Even small downgrade threat must be taken seriously

Written by Himani Kaushik | Subhash Narayan | Updated: Sep 28 2012, 06:55am hrs
Newly appointed chief economic advisor, Raghuram Rajan, has a tough task ahead of him. He has to suggest policy formulations that ensure fiscal discipline while meeting the investment needs of the economy with enhanced private funds. Improving governance is key to reviving investor confidence, the former IMF chief economist tells FEs Himani Kaushik and Subhash Narayan in an interview. The government is willing to take politically painful steps, he says, while terming the recent measures of allowing FDI in multi-brand retail and revision of oil prices as the first set of steps towards more structural changes in the economy that need to be brought about in the near future. Excerpts:

What are your immediate priorities in the role of the chief economic advisor

My role here will be two-fold: In the short term, (it is) to offer views on economic policies that the government intends to carry out, offer policy suggestions and views on what could be the impact of certain policy decisions say, the affect of diesel price hike on inflation. A second set of issues is broadly about (the transition from) short-term to longer-term objectives. So, not only you have to figure out what (ought to be) the (long-term) big picture is but help chart out the way to get there.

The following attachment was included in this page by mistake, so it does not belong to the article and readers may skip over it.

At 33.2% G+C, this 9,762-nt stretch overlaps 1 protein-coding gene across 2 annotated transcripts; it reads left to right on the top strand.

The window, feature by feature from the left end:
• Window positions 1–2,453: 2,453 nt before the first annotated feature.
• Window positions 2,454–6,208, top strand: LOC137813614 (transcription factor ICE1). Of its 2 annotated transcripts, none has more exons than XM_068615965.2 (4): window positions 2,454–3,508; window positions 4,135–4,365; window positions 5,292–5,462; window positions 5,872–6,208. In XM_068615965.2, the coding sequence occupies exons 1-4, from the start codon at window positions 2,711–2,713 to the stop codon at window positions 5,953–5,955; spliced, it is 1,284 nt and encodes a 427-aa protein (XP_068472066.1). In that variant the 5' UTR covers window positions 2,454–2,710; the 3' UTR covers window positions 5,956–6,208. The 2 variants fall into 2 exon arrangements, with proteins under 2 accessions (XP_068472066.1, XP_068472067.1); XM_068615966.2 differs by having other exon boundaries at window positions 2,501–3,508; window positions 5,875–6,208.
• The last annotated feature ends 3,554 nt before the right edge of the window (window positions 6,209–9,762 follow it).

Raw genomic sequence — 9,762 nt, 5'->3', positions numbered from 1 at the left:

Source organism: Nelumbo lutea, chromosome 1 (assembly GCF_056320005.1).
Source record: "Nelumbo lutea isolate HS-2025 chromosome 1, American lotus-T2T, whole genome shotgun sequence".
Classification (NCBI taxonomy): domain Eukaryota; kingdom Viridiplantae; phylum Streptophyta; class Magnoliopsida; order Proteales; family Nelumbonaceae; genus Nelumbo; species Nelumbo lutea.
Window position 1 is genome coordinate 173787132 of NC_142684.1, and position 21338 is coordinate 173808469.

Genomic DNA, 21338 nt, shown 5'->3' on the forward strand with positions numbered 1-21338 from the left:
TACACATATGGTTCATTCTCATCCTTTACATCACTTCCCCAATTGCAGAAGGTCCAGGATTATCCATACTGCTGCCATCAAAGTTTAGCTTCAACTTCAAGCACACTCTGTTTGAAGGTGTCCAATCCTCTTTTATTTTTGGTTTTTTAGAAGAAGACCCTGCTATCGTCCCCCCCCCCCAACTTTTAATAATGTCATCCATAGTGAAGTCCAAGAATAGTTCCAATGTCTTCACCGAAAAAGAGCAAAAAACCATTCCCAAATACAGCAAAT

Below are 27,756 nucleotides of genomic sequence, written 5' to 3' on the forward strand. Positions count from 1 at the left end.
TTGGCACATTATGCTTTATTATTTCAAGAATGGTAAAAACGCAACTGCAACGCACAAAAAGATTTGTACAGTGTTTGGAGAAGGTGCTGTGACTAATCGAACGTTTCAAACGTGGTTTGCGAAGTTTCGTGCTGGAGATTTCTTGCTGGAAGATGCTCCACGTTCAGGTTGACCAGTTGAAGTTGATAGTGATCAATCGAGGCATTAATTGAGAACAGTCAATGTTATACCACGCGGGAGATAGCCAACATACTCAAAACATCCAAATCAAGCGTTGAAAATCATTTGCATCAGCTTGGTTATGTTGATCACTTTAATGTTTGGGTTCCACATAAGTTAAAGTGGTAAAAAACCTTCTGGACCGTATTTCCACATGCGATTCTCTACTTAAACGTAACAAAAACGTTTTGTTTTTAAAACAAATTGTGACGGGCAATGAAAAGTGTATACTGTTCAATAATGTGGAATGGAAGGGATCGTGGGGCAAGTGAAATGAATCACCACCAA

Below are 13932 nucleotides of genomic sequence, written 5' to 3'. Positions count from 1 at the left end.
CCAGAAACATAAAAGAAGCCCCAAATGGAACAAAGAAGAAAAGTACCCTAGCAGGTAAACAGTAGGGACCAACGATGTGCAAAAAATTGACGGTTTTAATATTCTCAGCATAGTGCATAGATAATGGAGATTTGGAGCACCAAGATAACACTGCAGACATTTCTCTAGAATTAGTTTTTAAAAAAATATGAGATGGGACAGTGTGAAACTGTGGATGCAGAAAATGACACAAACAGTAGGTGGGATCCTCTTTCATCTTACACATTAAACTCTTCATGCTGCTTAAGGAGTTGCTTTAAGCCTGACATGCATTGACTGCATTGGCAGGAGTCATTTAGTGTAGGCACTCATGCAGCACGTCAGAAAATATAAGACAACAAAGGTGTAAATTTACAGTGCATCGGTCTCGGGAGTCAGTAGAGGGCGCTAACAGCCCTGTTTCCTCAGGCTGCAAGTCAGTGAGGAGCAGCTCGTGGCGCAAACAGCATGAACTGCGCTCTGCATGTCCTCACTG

How would you define the measures that the government has taken recently

These will have long-term implications. If you take the policy changes in 1991, when we had announced the steps, there was always this talk of structural changes. So, now why are we not calling the recent measures structural reforms These are big steps; just because you heard of them before, you can't say these are not big steps. These reforms have a potential in the medium term to revolutionise price changes in the country.

The measures on fuel price hike are far smaller steps in comparison to what is needed to bring down the fiscal deficit. Given the political uncertainty, are these steps concrete enough to convince the investors and rating agencies that the government means business Also, how serious is the downgrade threat

First of all, you should never take the downgrade threat lightly, even if there is (only) a small possibility of it happening. We should not be focusing too much on whether we will meet this year's fiscal deficit target, instead, we need to look at deficit in the medium term; whether we have got our deficit under a reasonable level of control.

I think what we need to signal is that we do take both our current account and fiscal deficit seriously. We are willing to take politically painful steps. The first reaction of people is why do we need to increase prices but very few people actually understand that these steps were very crucial for controlling our finances. Part of the problem is we have let the gap on subsidies widen so much that we have to take big steps to rectify that. Now, hopefully some of the follow-on efforts of what has been done, including the strengthening of rupee, can help further reduce the deficit.

We would want the credit rating agencies to see (these steps) as an evidence of the government's willingness to prove that what we are doing is painful.